Article

Cell and Tissue Research

, Volume 271, Issue 2, pp 317-322

First online:

Transformation of fetal secondary cartilage into embryonic bone in organ cultures of human mandibular condyles

  • Yechiel Ben-AmiAffiliated withLaboratory for Musculoskeletal Research, The Rappaport Family Institute for Research in the Medical Sciences, Faculty of Medicine, Technion-Israel Institute of Technology
  • , Klaus von der MarkAffiliated withClinical Research Unit for Rheumatology, Max-Planck Institute, University of Erlangen
  • , Ahnders FranzenAffiliated withDepartment of Physiological and Medical Chemistry, University of Lund
  • , Benedetto de BernardAffiliated withDepartment of Biochemistry, University of Trieste
  • , Gian Carlo LunzziAffiliated withDepartment of Biochemistry, University of Trieste
  • , Michael SilbermannAffiliated withLaboratory for Musculoskeletal Research, The Rappaport Family Institute for Research in the Medical Sciences, Faculty of Medicine, Technion-Israel Institute of Technology

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Abstract

Mandibular condyles of human fetuses, 14–21 weeks in utero, were kept in an organ culture system for up to 60 days. After 6 days in culture, the cartilage of the mandibular condyle appeared to have maintained its inherent structural characteristics, including all its various layers: chondroprogenitor, chondroblastic, and hypertrophic. After 12 days in culture, no chondroblasts could be seen; instead, the entire cartilage was occupied by hypertrophic chondrocytes. At the same time, the mesenchymal cells in the vicinity of the chondroprogenitor zone differentiated into osteoblast-like cells that produced type I collagen. The progenitor cells were still actively incorporating 3H-thymidine. The newly formed osteoid-like tissue lacked both metachromatic reactivity and a response to antibodies against chondroitin sulfate. Instead, the tissue reacted positively for osteocalcin (bone gla-protein). The process of new bone formation further progressed and, by the 20th day in culture, the new bone reacted positively for type I collagen, osteonectin, and to a lesser extent for chondroitin sulfate. The osteoid also underwent mineralization as revealed by both the von Kossa stain and vital staining with tetracycline. The above feature appeared even more intense in 40-day-old cultures. After 60 days, the newly formed bone contained osteoblasts and osteocytes, whereas the extracellular matrix revealed a high degree of matrix polarization. The results of the present study recapitulate findings reported for organ cultures of mice mandibular condyles. However, the in vitro process of de novo bone formation in human specimens requires a 6-fold longer culture time than that needed for mice condyles.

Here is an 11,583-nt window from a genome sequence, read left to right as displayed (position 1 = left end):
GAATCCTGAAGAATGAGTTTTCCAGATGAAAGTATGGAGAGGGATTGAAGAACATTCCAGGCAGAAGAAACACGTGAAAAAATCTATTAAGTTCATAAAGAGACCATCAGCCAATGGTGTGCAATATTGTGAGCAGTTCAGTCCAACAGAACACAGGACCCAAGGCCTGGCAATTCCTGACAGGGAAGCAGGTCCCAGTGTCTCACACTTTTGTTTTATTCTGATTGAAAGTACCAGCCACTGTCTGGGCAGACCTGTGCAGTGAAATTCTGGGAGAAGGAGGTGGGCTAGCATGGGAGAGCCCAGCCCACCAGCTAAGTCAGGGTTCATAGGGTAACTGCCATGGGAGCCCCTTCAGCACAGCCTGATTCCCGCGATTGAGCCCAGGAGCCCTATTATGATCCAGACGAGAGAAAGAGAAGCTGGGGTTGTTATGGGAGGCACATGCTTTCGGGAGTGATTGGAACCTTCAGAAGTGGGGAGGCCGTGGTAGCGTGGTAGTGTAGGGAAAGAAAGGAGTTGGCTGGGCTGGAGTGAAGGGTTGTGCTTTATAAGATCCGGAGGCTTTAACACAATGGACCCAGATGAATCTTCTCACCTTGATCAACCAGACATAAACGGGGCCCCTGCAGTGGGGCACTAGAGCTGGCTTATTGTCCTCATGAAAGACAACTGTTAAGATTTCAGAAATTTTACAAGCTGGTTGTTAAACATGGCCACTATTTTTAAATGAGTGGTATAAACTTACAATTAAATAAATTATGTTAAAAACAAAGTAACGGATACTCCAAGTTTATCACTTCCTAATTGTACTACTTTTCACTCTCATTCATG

Key words

Cartilage Bone Organ culture Joints Man (Primates)